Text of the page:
Sunday, January 17, 2021

The Witch of November

The Beach Boy Chronicles

Submitted Photo | The Edmond Fitzgerald.


When halos ring the moon or the sun—the weather is coming on the run. 

The Marco Beach Boys always celebrate the Southwest Florida change of seasons. When the month of October claims the calendar, the wind changes. No longer are the balmy sea breezes of September dominating our weather vanes, but when autumn in our islands truly does arrive, a strong and mesmerizing easterly wind begins and lasts until the Witch of November rides her broom down from the Northwest and casts a spell that many can never forget. 

October is indeed a pattern of wonderful sailing. When one day leads into another and the weather is the same as the day before, it can be easy to be surprised. Of course, every good mariner will scout out the local weather forecasts and make a sailing plan, but as every sailor knows, the wind drives the waves and when our wind changes from easterly to the Northwest the Witch has arrived and no one wants to be caught offshore. 

The weather report for my unforgettable November morning was encouraging. The forecasters were reporting light and variable winds with no rain in sight. The dull sunset the evening before and a halo ring around the moon offered a suggestion the weather report might be wrong—but with the wizardry of modern technology—how could anything go wrong? 

When the red sky dominated the following morning, the old sailor’s rhyme did make an impression: Red sky at night—sailor’s delight. Red sky in morning—sailor take warning. 

The morning was wonderful, and it was easy to forget the old sailors’ warnings and rhymes. The weather was just as the forecasters described. The wind was indeed light and variable with the Gulf of Mexico as calm as a swimming pool. When the high clouds began to ride across the northwestern sky in the early afternoon, there was nothing sinister about the first appearance, but when the wind shifted quickly and began to ruffle the water, everyone aboard felt the first touch of the Witch from the Northwest.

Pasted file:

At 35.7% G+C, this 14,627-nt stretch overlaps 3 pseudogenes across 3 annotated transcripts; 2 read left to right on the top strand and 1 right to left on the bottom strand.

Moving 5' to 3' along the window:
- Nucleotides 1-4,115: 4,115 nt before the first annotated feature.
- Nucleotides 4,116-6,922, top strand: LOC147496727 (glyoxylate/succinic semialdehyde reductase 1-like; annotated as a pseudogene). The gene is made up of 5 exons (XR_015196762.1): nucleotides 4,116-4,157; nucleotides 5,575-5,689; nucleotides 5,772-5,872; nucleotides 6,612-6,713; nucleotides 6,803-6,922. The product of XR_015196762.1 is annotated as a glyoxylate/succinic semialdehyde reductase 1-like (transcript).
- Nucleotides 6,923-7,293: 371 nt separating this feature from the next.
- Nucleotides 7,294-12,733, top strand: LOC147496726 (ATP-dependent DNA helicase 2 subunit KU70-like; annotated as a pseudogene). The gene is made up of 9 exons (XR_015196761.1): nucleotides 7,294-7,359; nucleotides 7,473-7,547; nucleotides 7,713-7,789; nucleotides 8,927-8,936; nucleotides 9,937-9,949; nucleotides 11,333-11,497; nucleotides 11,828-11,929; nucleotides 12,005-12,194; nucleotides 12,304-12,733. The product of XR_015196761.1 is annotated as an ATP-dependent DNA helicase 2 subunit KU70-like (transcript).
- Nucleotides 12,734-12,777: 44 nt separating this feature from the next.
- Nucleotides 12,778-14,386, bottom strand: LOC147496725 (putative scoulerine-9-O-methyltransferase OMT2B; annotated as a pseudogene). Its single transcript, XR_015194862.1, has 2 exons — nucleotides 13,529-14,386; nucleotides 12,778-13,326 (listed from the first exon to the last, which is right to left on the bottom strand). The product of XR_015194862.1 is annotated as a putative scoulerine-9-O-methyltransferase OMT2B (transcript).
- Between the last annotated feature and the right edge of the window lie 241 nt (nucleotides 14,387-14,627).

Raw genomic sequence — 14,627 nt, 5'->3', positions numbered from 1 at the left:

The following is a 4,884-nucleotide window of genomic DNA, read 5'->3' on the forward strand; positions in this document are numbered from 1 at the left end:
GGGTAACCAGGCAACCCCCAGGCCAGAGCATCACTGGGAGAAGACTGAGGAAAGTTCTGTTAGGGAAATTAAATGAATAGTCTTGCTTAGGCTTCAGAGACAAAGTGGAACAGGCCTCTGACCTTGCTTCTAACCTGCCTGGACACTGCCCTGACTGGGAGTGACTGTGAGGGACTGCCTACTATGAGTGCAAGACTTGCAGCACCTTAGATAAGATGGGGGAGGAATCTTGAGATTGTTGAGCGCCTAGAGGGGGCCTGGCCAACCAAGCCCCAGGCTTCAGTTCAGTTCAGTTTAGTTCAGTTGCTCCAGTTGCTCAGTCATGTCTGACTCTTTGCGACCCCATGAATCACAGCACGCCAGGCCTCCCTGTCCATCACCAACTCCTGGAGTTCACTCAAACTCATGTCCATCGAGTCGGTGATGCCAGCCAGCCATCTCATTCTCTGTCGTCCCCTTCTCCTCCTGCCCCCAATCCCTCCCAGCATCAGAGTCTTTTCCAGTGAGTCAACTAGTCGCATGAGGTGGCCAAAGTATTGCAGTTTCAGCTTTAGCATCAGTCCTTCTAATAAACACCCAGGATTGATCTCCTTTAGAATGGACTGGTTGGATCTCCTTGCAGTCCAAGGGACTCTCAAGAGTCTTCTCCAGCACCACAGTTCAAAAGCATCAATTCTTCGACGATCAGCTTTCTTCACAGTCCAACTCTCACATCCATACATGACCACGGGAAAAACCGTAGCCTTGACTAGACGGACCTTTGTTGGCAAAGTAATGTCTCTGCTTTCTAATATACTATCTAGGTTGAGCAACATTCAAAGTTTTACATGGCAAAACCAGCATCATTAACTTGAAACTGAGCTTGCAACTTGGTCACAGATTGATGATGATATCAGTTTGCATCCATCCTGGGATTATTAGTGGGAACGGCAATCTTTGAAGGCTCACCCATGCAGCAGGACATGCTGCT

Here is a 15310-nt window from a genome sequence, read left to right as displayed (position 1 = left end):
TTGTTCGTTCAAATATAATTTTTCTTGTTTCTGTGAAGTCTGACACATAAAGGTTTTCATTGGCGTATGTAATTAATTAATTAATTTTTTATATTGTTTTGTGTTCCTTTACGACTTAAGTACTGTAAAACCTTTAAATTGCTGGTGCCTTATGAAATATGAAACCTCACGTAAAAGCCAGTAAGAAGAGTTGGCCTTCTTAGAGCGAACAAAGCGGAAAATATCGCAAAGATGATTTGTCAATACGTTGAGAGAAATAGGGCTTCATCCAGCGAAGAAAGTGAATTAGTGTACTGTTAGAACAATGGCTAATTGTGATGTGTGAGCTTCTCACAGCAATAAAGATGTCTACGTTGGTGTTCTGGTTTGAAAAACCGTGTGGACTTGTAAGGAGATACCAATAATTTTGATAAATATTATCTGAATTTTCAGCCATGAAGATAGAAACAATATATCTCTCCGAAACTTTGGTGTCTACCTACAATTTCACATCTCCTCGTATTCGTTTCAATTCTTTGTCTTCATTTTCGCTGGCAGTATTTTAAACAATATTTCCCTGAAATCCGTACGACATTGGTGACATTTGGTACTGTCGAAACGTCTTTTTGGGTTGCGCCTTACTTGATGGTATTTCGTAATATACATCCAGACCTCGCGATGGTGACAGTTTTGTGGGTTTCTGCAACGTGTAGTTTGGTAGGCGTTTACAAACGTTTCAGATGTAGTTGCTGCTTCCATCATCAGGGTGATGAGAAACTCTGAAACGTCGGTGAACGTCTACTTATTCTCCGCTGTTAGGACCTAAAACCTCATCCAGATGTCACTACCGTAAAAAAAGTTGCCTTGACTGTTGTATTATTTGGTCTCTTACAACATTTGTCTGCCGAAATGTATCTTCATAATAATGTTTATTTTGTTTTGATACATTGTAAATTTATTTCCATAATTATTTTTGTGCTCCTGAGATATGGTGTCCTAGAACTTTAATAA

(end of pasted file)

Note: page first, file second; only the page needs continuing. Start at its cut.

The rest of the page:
When the Northwest wind began in earnest, and the whitecaps began to curl and break into wavelets, I could not help but remember the forecast from earlier in the day: Wind—light and variable. 

After less than ten minutes, I knew we were in for a blow, and I also knew that everyone on board our little sailing ship knew something spooky was coming. We were well offshore and south of the Marco River, and only someone fast asleep could not feel the grip of the cold and growing wind. The white caps that began as an indicator of good sailing soon changed into three-foot waves that were pushing strongly against every boat offshore. When the bows of the catamaran begin to rise and toss salty spray from stem to stern, even the most stalwart of our sailors was becoming concerned. By that time, the waves were as big as a house, the northwest wind was gusting about 30-miles per hour and morale on the little boat was grim. Soon everyone was saltsoaked, the waves were even bigger, and our progress toward the safe haven of the Marco River was painfully slow. 

This was when one of the passengers began to sing over the wind and musically tell the story of the Wreck of the Edmond Fitzgerald. 

We all laughed, but privately, I wanted to be out of the wind, the growing waves, and the Witch of November. After all, no mariner can know: will it get worse? This is especially true when one of your passengers starts singing about shipwrecks. 

Finally, our little catamaran rounded the last channel marker in the gulf and motored up past the Isles of Capri and into calm waters. After that unforgettable day on the water, I will never forget, I now feel obliged to relate the story and the lyrics of the Edmond Fitzgerald.  

During the last hundred years on Lake Superior, over 140 ships had been lost to the gales of November. The great lakes in mid-autumn are one of the most dangerous maritime regions anywhere. Meteorologists use the term “weather bomb” for the strong low-pressure systems that feed off the relatively warm waters of the great lakes. 

The Edmund Fitzgerald was launched in the 50s. She was 729 feet, and the largest ship on the great lakes until 1971.